Therefore, the discussion in Germany should focus on identifying the tools and resources that law enforcement needs in order to fulfill its duties in a world of ubiquitous encryption. In this context, Federal Prosecutor General Peter Frank correctly emphasized that “law enforcement and security agencies need to be able to keep pace with technological progress.” It is encouraging that the governing parties CDU/CSU and SPD recently promised to technically equip security agencies so that they can carry out their work in an increasingly digital world.
To follow up on such promises, they need to address legal frameworks, technical capabilities and staffing. One key aspect is computer network exploitation software for the surveillance of individual targets. Such software makes it possible to extract data directly from a suspect’s computer before encryption puts the data out of reach. The latest version in Germany, the Bundestrojaner, has just been authorized for use by the Bundeskriminalamt. But the software still has a number of problems. It lacks a crystal-clear legal framework, and it monitors all of a user’s activities and cannot focus on, for instance, Skype or email. In addition, there are open questions regarding the computing capabilities needed by law enforcement to, say, access hard drives through “brute force,” by trying out all possible password combinations. Finally, law enforcement needs more specially trained staff who know how to put these new technologies to the best possible use.
To achieve consensus on how to equip law enforcement with the right capabilities, the German government should appoint a commission of key players and experts from law enforcement, intelligence agencies, political parties, NGOs, academia and business. The commission should develop clear recommendations for both the parliament and the executive branch. Once established, a compromise on encryption would be able to withstand the heated debate that will inevitably follow an attack in which terrorists use encryption as part of their operations security.
The work of the expert commission would have three other important effects. First, it would help foster a professional relationship between the private sector and law enforcement, while simultaneously clarifying the legal and political situation for those companies using and offering encryption. Second, it could shed light on the challenge of information exchange among law enforcement agencies, as well as between law enforcement and intelligence agencies. In the European counterterrorism context, encrypted data are often not the problem – data are often available in plain text, but not to the relevant agencies.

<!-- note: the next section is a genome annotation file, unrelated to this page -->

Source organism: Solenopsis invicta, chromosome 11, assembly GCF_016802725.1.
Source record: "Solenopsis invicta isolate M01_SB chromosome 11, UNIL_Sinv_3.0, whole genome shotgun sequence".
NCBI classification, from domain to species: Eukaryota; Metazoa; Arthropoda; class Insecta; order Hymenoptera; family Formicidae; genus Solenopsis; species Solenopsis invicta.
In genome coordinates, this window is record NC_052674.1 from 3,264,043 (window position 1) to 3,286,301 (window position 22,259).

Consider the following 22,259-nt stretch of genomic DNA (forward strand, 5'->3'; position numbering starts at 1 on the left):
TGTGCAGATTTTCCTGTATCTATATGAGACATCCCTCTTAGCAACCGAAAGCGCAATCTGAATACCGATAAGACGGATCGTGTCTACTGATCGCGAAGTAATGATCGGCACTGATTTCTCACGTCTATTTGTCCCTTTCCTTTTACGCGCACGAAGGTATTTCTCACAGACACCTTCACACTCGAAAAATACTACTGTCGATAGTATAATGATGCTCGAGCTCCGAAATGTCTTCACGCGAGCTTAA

Third, the commission’s work could influence the discussion on encryption in Europe. The debate is already heated in France and the United Kingdom: a draft bill inFrance threatens to fine tech companies unwilling or unable to decrypt user data, and similar measures were being discussed in the UK as part of the draft Investigatory Powers Bill. These national measures on encryption would do nothing to further joint European anti-terror measures, the common digital market or the EU’s influence on global standard setting. A strong consensus in Germany would not only strengthen its own users and law enforcement authorities, but also serve as an important starting point for achieving a European consensus on encryption.
This is an updated English version of a commentary originally published by Handelsblatt on May 19, 2016.
by Mirko Hohmann
by Christine Galvagna
by Tim Maurer
Cambridge University Press
by Mirko Hohmann